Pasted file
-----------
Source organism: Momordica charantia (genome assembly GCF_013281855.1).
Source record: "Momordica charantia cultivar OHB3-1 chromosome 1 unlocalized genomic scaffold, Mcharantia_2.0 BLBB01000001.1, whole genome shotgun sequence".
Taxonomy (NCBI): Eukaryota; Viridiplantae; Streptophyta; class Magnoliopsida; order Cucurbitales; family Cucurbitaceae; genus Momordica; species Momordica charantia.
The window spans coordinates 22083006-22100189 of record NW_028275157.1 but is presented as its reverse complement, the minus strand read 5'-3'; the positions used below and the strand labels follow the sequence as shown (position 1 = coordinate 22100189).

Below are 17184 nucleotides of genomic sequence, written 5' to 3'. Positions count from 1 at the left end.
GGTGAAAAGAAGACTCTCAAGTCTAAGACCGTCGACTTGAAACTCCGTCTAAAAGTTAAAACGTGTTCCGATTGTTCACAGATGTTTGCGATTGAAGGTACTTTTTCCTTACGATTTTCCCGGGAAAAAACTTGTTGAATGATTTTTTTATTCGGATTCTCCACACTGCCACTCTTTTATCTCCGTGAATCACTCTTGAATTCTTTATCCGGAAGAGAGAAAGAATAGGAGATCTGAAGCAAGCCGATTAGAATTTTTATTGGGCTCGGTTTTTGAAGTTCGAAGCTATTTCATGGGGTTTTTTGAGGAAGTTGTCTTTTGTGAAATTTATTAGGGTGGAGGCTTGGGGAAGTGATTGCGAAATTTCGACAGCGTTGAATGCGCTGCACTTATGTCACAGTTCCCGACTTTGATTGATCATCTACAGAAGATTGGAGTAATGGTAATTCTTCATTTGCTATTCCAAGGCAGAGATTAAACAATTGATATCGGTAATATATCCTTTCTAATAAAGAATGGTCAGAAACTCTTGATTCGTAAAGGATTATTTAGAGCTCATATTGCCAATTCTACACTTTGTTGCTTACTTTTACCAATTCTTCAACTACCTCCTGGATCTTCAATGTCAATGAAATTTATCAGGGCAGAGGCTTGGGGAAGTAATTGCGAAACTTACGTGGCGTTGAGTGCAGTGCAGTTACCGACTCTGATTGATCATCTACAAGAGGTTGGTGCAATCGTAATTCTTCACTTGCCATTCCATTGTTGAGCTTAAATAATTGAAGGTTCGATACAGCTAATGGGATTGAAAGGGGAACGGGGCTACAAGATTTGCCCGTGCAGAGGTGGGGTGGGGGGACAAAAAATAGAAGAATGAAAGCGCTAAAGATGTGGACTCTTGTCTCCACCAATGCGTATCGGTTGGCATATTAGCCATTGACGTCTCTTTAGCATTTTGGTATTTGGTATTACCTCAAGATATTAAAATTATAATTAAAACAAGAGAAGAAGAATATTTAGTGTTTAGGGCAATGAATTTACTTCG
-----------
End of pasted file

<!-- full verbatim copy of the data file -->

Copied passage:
Source organism: Momordica charantia (genome assembly GCF_013281855.1).
Source record: "Momordica charantia cultivar OHB3-1 chromosome 1 unlocalized genomic scaffold, Mcharantia_2.0 BLBB01000001.1, whole genome shotgun sequence".
Taxonomy (NCBI): Eukaryota; Viridiplantae; Streptophyta; class Magnoliopsida; order Cucurbitales; family Cucurbitaceae; genus Momordica; species Momordica charantia.
The window spans coordinates 22083006-22100189 of record NW_028275157.1 but is presented as its reverse complement, the minus strand read 5'-3'; the positions used below and the strand labels follow the sequence as shown (position 1 = coordinate 22100189).

Below are 17184 nucleotides of genomic sequence, written 5' to 3'. Positions count from 1 at the left end.
GGTGAAAAGAAGACTCTCAAGTCTAAGACCGTCGACTTGAAACTCCGTCTAAAAGTTAAAACGTGTTCCGATTGTTCACAGATGTTTGCGATTGAAGGTACTTTTTCCTTACGATTTTCCCGGGAAAAAACTTGTTGAATGATTTTTTTATTCGGATTCTCCACACTGCCACTCTTTTATCTCCGTGAATCACTCTTGAATTCTTTATCCGGAAGAGAGAAAGAATAGGAGATCTGAAGCAAGCCGATTAGAATTTTTATTGGGCTCGGTTTTTGAAGTTCGAAGCTATTTCATGGGGTTTTTTGAGGAAGTTGTCTTTTGTGAAATTTATTAGGGTGGAGGCTTGGGGAAGTGATTGCGAAATTTCGACAGCGTTGAATGCGCTGCACTTATGTCACAGTTCCCGACTTTGATTGATCATCTACAGAAGATTGGAGTAATGGTAATTCTTCATTTGCTATTCCAAGGCAGAGATTAAACAATTGATATCGGTAATATATCCTTTCTAATAAAGAATGGTCAGAAACTCTTGATTCGTAAAGGATTATTTAGAGCTCATATTGCCAATTCTACACTTTGTTGCTTACTTTTACCAATTCTTCAACTACCTCCTGGATCTTCAATGTCAATGAAATTTATCAGGGCAGAGGCTTGGGGAAGTAATTGCGAAACTTACGTGGCGTTGAGTGCAGTGCAGTTACCGACTCTGATTGATCATCTACAAGAGGTTGGTGCAATCGTAATTCTTCACTTGCCATTCCATTGTTGAGCTTAAATAATTGAAGGTTCGATACAGCTAATGGGATTGAAAGGGGAACGGGGCTACAAGATTTGCCCGTGCAGAGGTGGGGTGGGGGGACAAAAAATAGAAGAATGAAAGCGCTAAAGATGTGGACTCTTGTCTCCACCAATGCGTATCGGTTGGCATATTAGCCATTGACGTCTCTTTAGCATTTTGGTATTTGGTATTACCTCAAGATATTAAAATTATAATTAAAACAAGAGAAGAAGAATATTTAGTGTTTAGGGCAATGAATTTACTTCG